Iowa Secretary of Agriculture Mike Naig today commented on the Iowa Crop Progress and Condition report released by the USDA National Agricultural Statistical Service. The report is released weekly from April through November.
“Unfortunately, southern Iowa continues to be very dry with more than 70 percent of south central and southeast Iowa rated as short or very short of subsoil moisture,” Naig said. “Crop development remains well ahead of the 5-year average. It has also been good weather for farmers making hay and 13 percent of the third cutting of alfalfa is now complete.”
The weekly report is also available on the Iowa Department of Agriculture and Land Stewardship’s website at www.IowaAgriculture.gov or on USDA’s site at www.nass.usda.gov/ia. The report summary follows here:
Iowa farmers had 6.3 days suitable for fieldwork during the week ending July 29, 2018, according to the USDA, National Agricultural Statistics Service. Activities for the week included harvesting hay and oats for grain, applying chemicals and moving grain.
Topsoil moisture levels rated 5 percent very short, 20 percent short, 71 percent adequate and 4 percent surplus. Subsoil moisture levels rated 6 percent very short, 17 percent short, 72 percent adequate and 5 percent surplus. Floodwaters continued to recede in northwest and north central Iowa while subsoil moisture levels rated short to very short remain above 70 percent in south central and southeastern Iowa.
Ninety-six percent of the corn crop has silked, 10 days ahead of last year and 2 weeks ahead of the 5-year average. Thirty-one percent of the corn crop has reached the dough stage or beyond, 5 days ahead of last year and 6 days ahead of average. Corn condition rated 78 percent good to excellent. Ninety percent of the soybean crop was blooming with 63 percent setting pods, 6 days ahead of last year and 8 days ahead of the average. Soybean condition rated 77 percent good to excellent. Ninety-seven percent of the oat crop was turning color or beyond, with 61 percent of the crop harvested for grain. Oat condition was rated 75 percent good to excellent.
The second cutting of alfalfa hay reached 93 percent complete, 11 days ahead of average. The third cutting of alfalfa hay was 13 percent complete, 1 day ahead of the average. Hay condition rated 68 percent good to excellent. Pasture conditions declined to 54 percent rated good to excellent. Cooler temperatures improved livestock conditions; however, drought conditions in the southern one-third of the State caused some cattle producers to rotate pasture and haul water.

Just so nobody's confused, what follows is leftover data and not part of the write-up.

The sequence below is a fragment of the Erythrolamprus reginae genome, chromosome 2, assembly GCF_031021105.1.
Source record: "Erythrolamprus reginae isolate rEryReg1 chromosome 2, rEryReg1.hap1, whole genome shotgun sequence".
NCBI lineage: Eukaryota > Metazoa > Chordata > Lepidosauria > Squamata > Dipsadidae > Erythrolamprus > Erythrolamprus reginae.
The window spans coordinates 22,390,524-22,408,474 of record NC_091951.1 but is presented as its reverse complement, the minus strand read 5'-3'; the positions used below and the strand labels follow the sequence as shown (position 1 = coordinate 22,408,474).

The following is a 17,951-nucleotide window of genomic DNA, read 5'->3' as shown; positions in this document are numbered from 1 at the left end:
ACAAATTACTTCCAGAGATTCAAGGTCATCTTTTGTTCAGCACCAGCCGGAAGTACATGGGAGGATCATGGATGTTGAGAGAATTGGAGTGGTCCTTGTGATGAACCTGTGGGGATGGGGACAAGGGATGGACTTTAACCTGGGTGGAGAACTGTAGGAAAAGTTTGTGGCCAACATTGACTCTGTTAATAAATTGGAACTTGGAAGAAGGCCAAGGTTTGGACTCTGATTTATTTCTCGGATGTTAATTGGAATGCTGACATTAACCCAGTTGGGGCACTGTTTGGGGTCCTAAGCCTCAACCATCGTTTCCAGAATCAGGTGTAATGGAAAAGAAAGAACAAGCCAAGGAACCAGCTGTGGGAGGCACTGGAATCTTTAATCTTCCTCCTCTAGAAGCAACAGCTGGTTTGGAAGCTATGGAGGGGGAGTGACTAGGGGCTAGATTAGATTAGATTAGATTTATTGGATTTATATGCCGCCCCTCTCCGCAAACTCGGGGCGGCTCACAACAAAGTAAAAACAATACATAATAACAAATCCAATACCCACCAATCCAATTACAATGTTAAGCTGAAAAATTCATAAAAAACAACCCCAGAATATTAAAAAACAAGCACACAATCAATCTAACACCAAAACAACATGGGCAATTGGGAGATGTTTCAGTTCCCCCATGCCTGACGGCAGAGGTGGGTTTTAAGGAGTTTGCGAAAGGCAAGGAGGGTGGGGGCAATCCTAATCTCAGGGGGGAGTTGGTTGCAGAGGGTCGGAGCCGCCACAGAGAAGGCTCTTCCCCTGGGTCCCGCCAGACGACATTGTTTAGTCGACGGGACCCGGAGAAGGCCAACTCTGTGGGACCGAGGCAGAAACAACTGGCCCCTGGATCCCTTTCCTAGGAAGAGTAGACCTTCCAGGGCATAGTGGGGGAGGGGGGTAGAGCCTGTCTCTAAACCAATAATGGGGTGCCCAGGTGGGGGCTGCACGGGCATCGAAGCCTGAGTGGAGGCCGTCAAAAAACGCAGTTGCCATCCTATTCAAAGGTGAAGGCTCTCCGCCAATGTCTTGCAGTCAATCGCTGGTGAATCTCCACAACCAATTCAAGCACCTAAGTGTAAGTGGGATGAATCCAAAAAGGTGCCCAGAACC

IOWA PRELIMINARY WEATHER SUMMARY
By Dr. Justin Glisan, State Climatologist, Iowa Department of Agriculture and Land Stewardship
The last full week of July greeted Iowa with unseasonably cool temperatures and relatively dry conditions. Daytime highs over most of the state were in the lower 80s, two to three degrees below normal. Overnight lows were cooler as well, dipping into the upper 50s, four to six degrees below normal. Statewide precipitation totals were between 0.25 to 1.2 inches below normal; only parts of Mills and Fremont counties observed slightly above average precipitation. A cold front moved through Iowa early on Monday (23rd), bringing measurable rainfall to the state’s western third. Little Sioux (Harrison County) reported 0.52 inches of rain, while other locations in Sioux and Lyon counties observed between 0.25 and 0.33 inches. Tuesday (24th) was quiet statewide, with Bellevue (Jackson County) reporting the week’s high of 97 degrees. Active weather returned on Wednesday (25th), as another cold front moved through, firing up severe thunderstorms in north central Iowa. There were more than 10 reports of severe straight-line winds and pea to quarter-sized hail; Dows (Wright County) reported large broken tree limbs of up to eight inches. The line weakened and propagated through the eastern third of the state; Mason City (Cerro Gordo County) reported 0.80 inches of rain, while Waterloo (Black Hawk County) observed 0.16 inches. High pressure dominated Thursday (26th) and Friday (27th), bringing fair and cool conditions. Saturday (28th) was a wet day for western and southern Iowa, as a system brought measurable rainfall. Rathbun Dam (Appanoose County) recorded 0.98 inches of rain, the week’s highest accumulation; sixteen stations had accumulations of at least 0.50 inches. Thundershowers lingered into Sunday morning (29th), with isolated storms popping up in the afternoon. Weekend average highs were well below normal, especially in the southwest. Mount Ayr (Ringgold County) recorded a high of 66 degrees, 19 degrees below normal.